What surprised you about Noel Coward’s DESIGN FOR LIVING?

Hands down, it’s the level of difficulty. It’s not just the language – which is some of the most difficult I’ve ever done, and absolutely the most difficult not written by Shakespeare. It’s the show’s hybrid style. Coward, sort of brilliantly, tells us the impossible story of helpless

21906_10151301655818253_1075770236_nlove for two people by using two different styles of drama; it’s part “Private Lives,” part “Brief Encounter.”  And he, like his characters, seems frankly, blindly in love with both methods of communication – it’s all hot and cold speech; each scene seems to exist simultaneously on two planets. The method of conveyance is sometimes a swift, cool, calculated bubble, then switches immediately into a savage, indecent, humiliating openness. It makes one feel a constant sense of, “what’s happening? is this right?”  It’s very hard to modulate, alternate, and find the right place to be, but when you do, you feel like the best of bareback riders.

For more information and Tickets to Design for Living at The Long Center.

Tags: , , , , , ,

Editor’s Note: Long Center Resident Company Austin Shakespeare, a professional, award-winning theatre company, presents Noel’s Coward provocative comedy, Design For Living, February 6-24 in the Long Center’s Rollins Studio Theater.

dfllogo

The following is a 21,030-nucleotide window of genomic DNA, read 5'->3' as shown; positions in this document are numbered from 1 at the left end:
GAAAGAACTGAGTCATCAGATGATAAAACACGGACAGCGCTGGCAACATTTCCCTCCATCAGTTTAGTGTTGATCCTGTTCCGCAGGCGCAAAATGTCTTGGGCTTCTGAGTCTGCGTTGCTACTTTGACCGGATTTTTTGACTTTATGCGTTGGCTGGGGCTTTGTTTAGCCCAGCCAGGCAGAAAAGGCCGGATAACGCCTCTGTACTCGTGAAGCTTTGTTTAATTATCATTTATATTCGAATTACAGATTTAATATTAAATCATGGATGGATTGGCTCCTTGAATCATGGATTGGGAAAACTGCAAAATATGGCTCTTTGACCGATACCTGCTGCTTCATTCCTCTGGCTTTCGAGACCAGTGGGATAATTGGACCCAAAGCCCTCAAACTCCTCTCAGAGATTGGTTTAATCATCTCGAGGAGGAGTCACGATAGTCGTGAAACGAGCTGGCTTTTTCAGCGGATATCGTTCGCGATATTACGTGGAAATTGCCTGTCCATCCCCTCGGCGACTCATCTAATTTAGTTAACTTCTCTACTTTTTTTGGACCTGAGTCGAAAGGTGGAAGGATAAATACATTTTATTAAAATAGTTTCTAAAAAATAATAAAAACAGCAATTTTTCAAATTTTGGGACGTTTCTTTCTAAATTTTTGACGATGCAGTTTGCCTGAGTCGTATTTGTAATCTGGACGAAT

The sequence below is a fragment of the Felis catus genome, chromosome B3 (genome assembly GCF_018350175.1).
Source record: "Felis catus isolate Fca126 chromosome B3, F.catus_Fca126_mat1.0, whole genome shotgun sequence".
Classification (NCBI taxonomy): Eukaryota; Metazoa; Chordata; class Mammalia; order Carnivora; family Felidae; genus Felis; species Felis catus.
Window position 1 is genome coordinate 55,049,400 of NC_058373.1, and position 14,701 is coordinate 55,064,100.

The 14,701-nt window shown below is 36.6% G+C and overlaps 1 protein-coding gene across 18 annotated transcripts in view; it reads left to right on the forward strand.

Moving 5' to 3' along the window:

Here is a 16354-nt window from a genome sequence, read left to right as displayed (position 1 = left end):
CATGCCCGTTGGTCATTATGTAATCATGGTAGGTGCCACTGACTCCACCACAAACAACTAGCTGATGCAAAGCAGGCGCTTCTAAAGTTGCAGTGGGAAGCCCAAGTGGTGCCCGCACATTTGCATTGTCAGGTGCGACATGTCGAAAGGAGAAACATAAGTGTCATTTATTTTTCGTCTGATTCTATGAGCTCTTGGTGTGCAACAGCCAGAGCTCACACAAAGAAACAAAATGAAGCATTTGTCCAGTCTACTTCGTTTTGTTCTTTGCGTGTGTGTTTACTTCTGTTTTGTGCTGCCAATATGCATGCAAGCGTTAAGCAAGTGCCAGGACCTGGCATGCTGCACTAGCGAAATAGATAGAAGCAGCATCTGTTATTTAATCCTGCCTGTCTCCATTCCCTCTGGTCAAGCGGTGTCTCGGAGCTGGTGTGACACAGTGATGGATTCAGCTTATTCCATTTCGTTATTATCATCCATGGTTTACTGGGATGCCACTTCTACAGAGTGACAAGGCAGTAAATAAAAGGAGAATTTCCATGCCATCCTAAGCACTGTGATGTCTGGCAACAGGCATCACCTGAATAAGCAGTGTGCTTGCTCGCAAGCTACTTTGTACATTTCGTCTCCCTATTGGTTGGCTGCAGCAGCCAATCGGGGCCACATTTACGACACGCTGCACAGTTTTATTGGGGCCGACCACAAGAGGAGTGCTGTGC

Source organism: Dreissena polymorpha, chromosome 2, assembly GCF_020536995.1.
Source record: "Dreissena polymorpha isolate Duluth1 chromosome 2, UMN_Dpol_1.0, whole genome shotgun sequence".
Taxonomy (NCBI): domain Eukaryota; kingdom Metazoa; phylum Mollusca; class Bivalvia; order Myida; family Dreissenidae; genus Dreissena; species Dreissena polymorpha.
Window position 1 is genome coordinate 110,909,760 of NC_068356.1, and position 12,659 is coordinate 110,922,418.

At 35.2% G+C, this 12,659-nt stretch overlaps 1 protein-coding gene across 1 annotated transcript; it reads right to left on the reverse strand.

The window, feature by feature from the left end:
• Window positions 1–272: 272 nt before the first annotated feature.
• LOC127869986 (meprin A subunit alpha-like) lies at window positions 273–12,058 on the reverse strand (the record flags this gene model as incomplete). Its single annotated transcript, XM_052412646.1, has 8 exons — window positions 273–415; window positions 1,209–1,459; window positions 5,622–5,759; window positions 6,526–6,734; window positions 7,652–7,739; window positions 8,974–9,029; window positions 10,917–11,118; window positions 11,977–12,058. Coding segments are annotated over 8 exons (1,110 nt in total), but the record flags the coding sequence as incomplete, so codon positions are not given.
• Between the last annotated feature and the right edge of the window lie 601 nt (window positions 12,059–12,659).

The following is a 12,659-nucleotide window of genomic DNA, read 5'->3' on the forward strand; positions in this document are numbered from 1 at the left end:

It’s difficult for us to realize the extent of the daring nature of Design for Living. Premiering in 1933, its treatment of sexuality in loving relationships was provocative for the time. Using a three-way love affair as the core of the plot, much of the play would still be considered eyebrow-raising today. Michael Miller plays the lead role of “Leo” in the production, and he also starred as “Mr. Darcy” in Austin Shakespeare’s recent production of Pride & Prejudice.

Ann Ciccolella: What does Noel Coward’s Design for Living say to you about relationships?

The play presents an aspect of human relationships that isn’t often discussed and may not be fully understood but, for all that, is similar to the situations in which many people do find themselves. Though our society values and presents coupling as the dominant and only acceptable mode of romantic relationship, Design For Living asks, “What do you do when you love more than one person at once?” But then, going further, it asks, “What happens when the people you love return your love but also love each other?” You might have stumbled on similar stories on Jerry Springer or Maury Povich, but I guarantee, the participants there didn’t explore their situation with nearly the amount of wit, intelligence, honesty (& healthy teeth) as these characters.